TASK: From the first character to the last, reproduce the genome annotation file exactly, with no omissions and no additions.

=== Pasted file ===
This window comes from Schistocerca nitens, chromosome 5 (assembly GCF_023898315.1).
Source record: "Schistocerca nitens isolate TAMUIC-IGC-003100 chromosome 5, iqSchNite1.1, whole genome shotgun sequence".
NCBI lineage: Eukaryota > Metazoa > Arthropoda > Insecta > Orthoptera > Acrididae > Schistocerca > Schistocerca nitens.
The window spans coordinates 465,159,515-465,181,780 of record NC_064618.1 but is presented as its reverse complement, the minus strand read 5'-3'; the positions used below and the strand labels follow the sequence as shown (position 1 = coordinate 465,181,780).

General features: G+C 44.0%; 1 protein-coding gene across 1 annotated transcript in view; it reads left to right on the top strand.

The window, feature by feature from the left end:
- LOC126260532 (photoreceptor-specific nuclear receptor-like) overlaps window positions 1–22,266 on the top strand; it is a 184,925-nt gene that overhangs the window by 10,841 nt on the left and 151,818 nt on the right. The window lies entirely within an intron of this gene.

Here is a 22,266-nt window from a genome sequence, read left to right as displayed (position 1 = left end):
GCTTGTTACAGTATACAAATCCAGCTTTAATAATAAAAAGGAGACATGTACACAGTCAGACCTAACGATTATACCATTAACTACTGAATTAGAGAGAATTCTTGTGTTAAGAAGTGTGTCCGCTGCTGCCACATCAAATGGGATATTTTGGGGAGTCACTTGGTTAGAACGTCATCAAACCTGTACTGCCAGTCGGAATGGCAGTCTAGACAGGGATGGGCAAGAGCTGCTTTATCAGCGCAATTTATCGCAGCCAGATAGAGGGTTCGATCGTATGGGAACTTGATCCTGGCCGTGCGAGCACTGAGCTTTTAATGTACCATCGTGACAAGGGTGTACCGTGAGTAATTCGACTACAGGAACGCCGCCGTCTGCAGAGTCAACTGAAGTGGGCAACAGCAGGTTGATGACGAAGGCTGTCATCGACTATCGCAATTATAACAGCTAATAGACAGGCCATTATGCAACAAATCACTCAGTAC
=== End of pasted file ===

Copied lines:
This window comes from Schistocerca nitens, chromosome 5 (assembly GCF_023898315.1).
Source record: "Schistocerca nitens isolate TAMUIC-IGC-003100 chromosome 5, iqSchNite1.1, whole genome shotgun sequence".
NCBI lineage: Eukaryota > Metazoa > Arthropoda > Insecta > Orthoptera > Acrididae > Schistocerca > Schistocerca nitens.
The window spans coordinates 465,159,515-465,181,780 of record NC_064618.1 but is presented as its reverse complement, the minus strand read 5'-3'; the positions used below and the strand labels follow the sequence as shown (position 1 = coordinate 465,181,780).

General features: G+C 44.0%; 1 protein-coding gene across 1 annotated transcript in view; it reads left to right on the top strand.

The window, feature by feature from the left end:
- LOC126260532 (photoreceptor-specific nuclear receptor-like) overlaps window positions 1–22,266 on the top strand; it is a 184,925-nt gene that overhangs the window by 10,841 nt on the left and 151,818 nt on the right. The window lies entirely within an intron of this gene.

Here is a 22,266-nt window from a genome sequence, read left to right as displayed (position 1 = left end):
GCTTGTTACAGTATACAAATCCAGCTTTAATAATAAAAAGGAGACATGTACACAGTCAGACCTAACGATTATACCATTAACTACTGAATTAGAGAGAATTCTTGTGTTAAGAAGTGTGTCCGCTGCTGCCACATCAAATGGGATATTTTGGGGAGTCACTTGGTTAGAACGTCATCAAACCTGTACTGCCAGTCGGAATGGCAGTCTAGACAGGGATGGGCAAGAGCTGCTTTATCAGCGCAATTTATCGCAGCCAGATAGAGGGTTCGATCGTATGGGAACTTGATCCTGGCCGTGCGAGCACTGAGCTTTTAATGTACCATCGTGACAAGGGTGTACCGTGAGTAATTCGACTACAGGAACGCCGCCGTCTGCAGAGTCAACTGAAGTGGGCAACAGCAGGTTGATGACGAAGGCTGTCATCGACTATCGCAATTATAACAGCTAATAGACAGGCCATTATGCAACAAATCACTCAGTAC